"The major question is whether this region has the fortitude to rebuild habitat productivity."
The fate of the Snake River salmon foreshadows the region's ability to save other fish runs also in trouble, including Puget Sound chinook. Those fish were listed as threatened last spring.
Urban and suburban development, dam construction and industrial-scale logging and agriculture have all contributed to the crash of salmon populations throughout the region. Overfishing and poor hatchery practices also have taken a heavy toll.
Some are optimistic that the region is up to a recovery strategy that attacks the problem on all fronts.
"I've always supported and encouraged a broad-based approach to salmon restoration. I believe that if local communities, state officials and federal agencies work together, a solution will be reached to effectively restore the runs," said U.S. Sen. Patty Murray, D-Wash.
Industrial river users weren't nearly so upbeat. They were quick to grasp that taking the bull's-eye off the dams in some ways only begins a more difficult debate.
"Frankly, this could mean a regional civil war," said Bruce Lovelin of the Columbia River Alliance in Portland, which represents a spectrum of river users - from aluminum smelters, who depend on cheap hydropower, to barge operators who depend on the inland waterway provided by the dams.
"The good news is from the science they don't have to do breaching. But it doesn't mean we are off the hook. It could be onerous."
Darryll Olsen, a Kennewick consultant who represents Columbia and Snake River irrigators, saw only more demands for sacrifice ahead.
"The dam-removal debate is over. The technical data just doesn't support it. What this means is the next 10 years will be arguing over water policy. That means pressure on irrigators, municipalities, industrial users, and suburban users. It's turning the debate in another direction.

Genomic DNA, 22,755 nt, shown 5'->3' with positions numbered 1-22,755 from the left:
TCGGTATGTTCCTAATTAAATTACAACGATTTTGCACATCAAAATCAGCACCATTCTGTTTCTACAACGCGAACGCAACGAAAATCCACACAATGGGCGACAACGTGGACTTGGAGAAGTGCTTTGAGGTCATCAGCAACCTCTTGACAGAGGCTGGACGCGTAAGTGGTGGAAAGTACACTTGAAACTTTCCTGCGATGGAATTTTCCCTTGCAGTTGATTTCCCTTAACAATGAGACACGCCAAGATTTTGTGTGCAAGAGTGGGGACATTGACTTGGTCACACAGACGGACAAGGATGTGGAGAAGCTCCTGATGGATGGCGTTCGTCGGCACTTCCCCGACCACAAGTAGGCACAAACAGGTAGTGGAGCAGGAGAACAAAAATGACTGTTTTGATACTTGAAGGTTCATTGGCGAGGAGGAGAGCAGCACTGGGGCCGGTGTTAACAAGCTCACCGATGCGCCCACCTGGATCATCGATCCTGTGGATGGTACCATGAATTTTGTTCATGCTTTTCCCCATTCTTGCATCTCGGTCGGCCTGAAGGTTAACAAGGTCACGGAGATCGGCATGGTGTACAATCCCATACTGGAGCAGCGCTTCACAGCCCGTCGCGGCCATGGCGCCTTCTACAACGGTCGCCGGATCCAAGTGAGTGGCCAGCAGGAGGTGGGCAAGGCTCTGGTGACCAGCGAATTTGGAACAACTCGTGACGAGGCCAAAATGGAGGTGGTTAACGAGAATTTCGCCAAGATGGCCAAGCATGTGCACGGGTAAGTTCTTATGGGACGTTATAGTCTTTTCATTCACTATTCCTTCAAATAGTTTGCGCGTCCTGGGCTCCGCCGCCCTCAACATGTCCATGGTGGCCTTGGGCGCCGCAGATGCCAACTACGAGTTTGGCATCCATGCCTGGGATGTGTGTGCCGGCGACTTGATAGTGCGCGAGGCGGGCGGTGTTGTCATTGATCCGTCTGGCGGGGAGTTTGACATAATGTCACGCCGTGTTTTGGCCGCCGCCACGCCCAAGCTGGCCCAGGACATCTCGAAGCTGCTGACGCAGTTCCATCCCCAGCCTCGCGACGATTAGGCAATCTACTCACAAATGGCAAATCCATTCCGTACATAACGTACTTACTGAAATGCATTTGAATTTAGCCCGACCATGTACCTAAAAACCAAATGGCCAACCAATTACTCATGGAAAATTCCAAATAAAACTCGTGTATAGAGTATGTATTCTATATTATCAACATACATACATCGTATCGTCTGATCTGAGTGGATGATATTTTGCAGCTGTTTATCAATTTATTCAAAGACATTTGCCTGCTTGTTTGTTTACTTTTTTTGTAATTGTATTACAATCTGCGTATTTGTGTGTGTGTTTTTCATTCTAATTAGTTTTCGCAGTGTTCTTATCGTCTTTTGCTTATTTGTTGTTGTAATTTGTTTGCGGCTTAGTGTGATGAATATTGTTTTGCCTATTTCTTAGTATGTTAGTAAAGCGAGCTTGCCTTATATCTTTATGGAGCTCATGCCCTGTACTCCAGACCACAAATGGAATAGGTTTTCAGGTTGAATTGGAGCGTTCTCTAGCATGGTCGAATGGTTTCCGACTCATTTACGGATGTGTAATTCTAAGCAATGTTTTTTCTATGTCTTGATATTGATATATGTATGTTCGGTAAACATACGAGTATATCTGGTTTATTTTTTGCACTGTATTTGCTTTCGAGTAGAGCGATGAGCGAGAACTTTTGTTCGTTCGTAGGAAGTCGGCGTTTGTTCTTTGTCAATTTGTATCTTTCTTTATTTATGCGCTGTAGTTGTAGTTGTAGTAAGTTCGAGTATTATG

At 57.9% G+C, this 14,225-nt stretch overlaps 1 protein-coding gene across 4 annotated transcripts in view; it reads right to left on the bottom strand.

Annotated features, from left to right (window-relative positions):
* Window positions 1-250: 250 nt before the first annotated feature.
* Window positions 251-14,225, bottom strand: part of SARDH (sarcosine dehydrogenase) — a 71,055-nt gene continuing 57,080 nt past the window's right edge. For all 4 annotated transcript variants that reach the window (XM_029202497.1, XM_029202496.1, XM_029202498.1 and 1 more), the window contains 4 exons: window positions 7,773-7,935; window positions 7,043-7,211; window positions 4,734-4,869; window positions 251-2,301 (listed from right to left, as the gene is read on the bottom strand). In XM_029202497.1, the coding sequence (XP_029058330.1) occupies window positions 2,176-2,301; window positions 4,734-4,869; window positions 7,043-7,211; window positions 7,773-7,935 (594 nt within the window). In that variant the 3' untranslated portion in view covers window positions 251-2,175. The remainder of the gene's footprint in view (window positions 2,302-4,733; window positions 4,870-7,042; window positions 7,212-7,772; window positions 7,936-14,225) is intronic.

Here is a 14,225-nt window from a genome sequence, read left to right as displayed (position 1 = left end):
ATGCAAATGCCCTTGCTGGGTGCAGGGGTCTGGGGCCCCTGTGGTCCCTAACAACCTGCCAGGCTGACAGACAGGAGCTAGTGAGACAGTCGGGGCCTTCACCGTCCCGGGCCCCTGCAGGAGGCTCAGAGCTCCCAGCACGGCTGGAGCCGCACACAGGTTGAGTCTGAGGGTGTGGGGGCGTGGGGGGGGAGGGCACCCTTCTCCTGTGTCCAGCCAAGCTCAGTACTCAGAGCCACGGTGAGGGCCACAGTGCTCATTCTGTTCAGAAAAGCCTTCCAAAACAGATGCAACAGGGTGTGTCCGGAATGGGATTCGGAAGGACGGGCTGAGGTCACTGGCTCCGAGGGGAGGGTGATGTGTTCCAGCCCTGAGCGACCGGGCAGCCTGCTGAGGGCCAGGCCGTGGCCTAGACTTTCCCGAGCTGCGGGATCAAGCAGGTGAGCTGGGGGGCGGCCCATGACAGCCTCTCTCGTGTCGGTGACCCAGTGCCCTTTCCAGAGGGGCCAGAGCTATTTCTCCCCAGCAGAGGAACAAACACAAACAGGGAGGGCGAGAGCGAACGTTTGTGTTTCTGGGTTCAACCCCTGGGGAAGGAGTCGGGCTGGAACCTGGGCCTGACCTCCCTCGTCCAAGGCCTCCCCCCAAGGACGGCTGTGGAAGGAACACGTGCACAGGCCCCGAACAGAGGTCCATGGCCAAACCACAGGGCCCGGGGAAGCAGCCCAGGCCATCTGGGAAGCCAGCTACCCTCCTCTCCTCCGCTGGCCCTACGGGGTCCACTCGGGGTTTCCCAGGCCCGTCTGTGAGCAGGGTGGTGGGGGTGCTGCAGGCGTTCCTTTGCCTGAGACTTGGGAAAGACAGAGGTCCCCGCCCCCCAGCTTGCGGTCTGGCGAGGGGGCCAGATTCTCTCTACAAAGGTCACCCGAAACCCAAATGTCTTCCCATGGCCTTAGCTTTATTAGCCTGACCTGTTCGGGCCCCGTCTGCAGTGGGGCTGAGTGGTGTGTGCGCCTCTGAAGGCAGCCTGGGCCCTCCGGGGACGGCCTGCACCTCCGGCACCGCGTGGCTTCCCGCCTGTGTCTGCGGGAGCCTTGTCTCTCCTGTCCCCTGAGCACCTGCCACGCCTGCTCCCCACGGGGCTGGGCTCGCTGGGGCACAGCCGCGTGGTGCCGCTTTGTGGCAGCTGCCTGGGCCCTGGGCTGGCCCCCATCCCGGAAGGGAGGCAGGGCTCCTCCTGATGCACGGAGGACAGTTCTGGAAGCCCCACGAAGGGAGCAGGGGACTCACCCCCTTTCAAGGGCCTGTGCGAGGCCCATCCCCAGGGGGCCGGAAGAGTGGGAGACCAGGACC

"Everyone's been infatuated with the charismatic gesture of dam removal. But the real issue isn't dams. It's water."
Some environmental groups were disappointed with the report.
"Healthy salmon need healthy rivers, and salmon didn't evolve in rivers chopped up by dams," said David Bayles of the Pacific Rivers Council in Portland.
Chris Zimmer of Save Our Wild Salmon in Seattle, which has led a national campaign to breach the four Lower Snake River dams, criticized the report. To rebuild fish runs to harvestable levels, the dams will have to go, Zimmer said.
He was disappointed the report didn't dish out a prescription for recovery. "All they are doing is giving us options and things to talk about. I would hope this debate would be beyond that by now."
He saw no reason for industry to crow over scenarios that posit recovery even with all four Lower Snake River dams in place.
"This poisons the concept of dam removal, we believe, incorrectly. But I challenge industry to say what they are going to give up if they are not going to remove the dams. There's no free lunch here."
Said Washington Republican Sen. Slade Gorton, "It sounds like the administration has decided it has lost the battle over whether or not it should take down dams on the Snake and Columbia rivers."
But, he said, "The battle over dam removal is far from over."